While only Kentucky and Virginia endorsed the resolutions, the efforts of Jefferson and Madison encouraged Republicans to make the Alien and Sedition Acts major issues in the campaign of 1800. Voter anger over these bills, along with higher taxes and the escalating federal debt resulting from increased defense spending, gave Republicans a majority in the House of Representatives. The Federalists lost almost 40 seats, leaving the new Congress with 66 Republicans and only 40 Federalists.
There were other unexpected results from the passage of the Sedition Act. Clearly, Federalists had hoped to stifle the influence of the fewer than 20 Republican newspapers published in 1798. Some, like John Daly Burk’s Time Piece, did cease publication; others suspended operation while their editors were in jail. However, circulation increased for the majority of the periodicals. Most discouraging to the Federalists, particularly as the campaigns for the 1800 election got under way, was the fact that more than 30 new Republican newspapers began operation following passage of the Sedition Act.
Not even prison stopped Republican Congressman Matthew Lyon. The most visible target of the Federalists, Lyon conducted his re-election campaign from his jail cell in Vergennes, Vermont. Considered a martyr by his supporters, Lyon regularly contributed to this image through letters and newspaper articles. "It is quite a new kind of jargon to call a Representative of the People an Opposer of the Government because he does not, as a legislator, advocate and acquiesce in every proposition that comes from the Executive," he wrote. In a December run-off election, Lyon won easily.
By 1802, in the wake of the Federalist election defeat, the Alien Friends Act, the Sedition Act, and the Naturalization Act had expired or been repealed. The Alien Enemies Act remained in effect, but no one had been prosecuted under its provisions because the United States hadn’t declared war on France, a necessary condition for the law’s implementation. After winning the presidency in the 1800 election, Thomas Jefferson pardoned all those convicted of violating the Sedition Act who remained in prison.
By virtually every measure, the Federalist effort to impose a one-party press and a one-party government on the fledgling nation had failed. Ironically, the Sedition Act prompted the opposition to expand its view of free speech and freedom of the press. In a series of essays, tracts, and books, Republicans began to argue that the First Amendment protected citizens from any federal restraint on the press or speech. Notable among them was a pamphlet entitled An Essay on the Liberty of the Press, published in 1799 by George Hay, a member of the Virginia House of Delegates. Hay argued "that if the words freedom of the press have any meaning at all they mean a total exemption from any law making any publication whatever criminal." In his 1801 inaugural address, Thomas Jefferson echoed Hay’s sentiments, stressing the necessity of preserving the right of citizens "to think freely and to speak and to write what they think."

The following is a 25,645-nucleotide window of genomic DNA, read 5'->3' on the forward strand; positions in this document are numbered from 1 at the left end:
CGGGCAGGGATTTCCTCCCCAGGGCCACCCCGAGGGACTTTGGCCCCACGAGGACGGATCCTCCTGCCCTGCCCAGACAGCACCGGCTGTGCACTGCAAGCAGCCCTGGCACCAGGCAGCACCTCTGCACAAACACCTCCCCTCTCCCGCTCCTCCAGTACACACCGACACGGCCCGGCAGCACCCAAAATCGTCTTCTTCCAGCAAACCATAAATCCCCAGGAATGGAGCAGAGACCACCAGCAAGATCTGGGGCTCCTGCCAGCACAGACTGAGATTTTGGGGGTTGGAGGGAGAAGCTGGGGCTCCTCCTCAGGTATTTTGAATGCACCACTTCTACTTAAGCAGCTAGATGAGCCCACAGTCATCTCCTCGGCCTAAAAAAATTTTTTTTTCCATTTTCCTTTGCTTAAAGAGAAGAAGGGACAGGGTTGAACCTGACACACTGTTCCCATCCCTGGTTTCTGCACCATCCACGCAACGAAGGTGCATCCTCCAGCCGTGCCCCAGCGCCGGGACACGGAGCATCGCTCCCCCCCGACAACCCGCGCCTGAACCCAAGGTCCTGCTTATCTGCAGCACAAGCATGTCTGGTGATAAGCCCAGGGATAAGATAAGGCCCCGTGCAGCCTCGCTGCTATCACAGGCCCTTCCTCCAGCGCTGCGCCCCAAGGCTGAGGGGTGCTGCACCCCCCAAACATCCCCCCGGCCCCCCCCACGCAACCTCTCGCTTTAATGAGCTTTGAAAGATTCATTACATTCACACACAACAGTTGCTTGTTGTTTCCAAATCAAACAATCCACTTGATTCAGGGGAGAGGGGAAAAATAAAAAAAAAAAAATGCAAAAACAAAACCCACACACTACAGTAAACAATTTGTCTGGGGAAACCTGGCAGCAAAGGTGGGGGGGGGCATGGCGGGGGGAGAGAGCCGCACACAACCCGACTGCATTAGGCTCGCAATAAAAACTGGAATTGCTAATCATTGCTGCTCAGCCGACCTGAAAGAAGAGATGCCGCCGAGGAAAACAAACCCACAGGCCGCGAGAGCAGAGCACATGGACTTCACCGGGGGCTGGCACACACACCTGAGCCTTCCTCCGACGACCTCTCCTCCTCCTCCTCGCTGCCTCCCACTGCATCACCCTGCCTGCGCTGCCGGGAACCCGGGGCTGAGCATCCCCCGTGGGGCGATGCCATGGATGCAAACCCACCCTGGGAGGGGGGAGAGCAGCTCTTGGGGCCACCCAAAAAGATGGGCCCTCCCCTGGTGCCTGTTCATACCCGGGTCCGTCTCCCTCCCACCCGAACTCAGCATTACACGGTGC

For most, the arguments of Hay and Jefferson have prevailed, although even the Republicans were willing to acknowledge that states could and should impose speech restrictions under certain conditions. Moreover, there have been occasions, most notably during World War I, when the federal government declared that free expression was secondary to military necessity. In an effort to suppress dissent and anti-war activity in 1917, Congress passed the Espionage Act, a law that made it a felony to try to cause insubordination in the armed forces or to convey false statements with intent to interfere with military operations. It was followed by the Sedition Act of 1918, which banned treasonable or seditious material from the mail. Under this provision the mailing of many publications, including the New York Times as well as radical and dissident newspapers, was temporarily halted.
In the 200 years since the passage of the Alien and Sedition Acts, each generation of Americans has struggled to determine the limits of free speech and freedom of the press. In large part, it has been a dilemma of reconciling freedom and security with liberty and order. For the Federalist Party in 1798, however, the answer was simple; order and security had to prevail.
Larry Gragg, professor of history at the University of Missouri-Rolla, is the author of two books on the Virginia Quakers and the Salem witch crisis.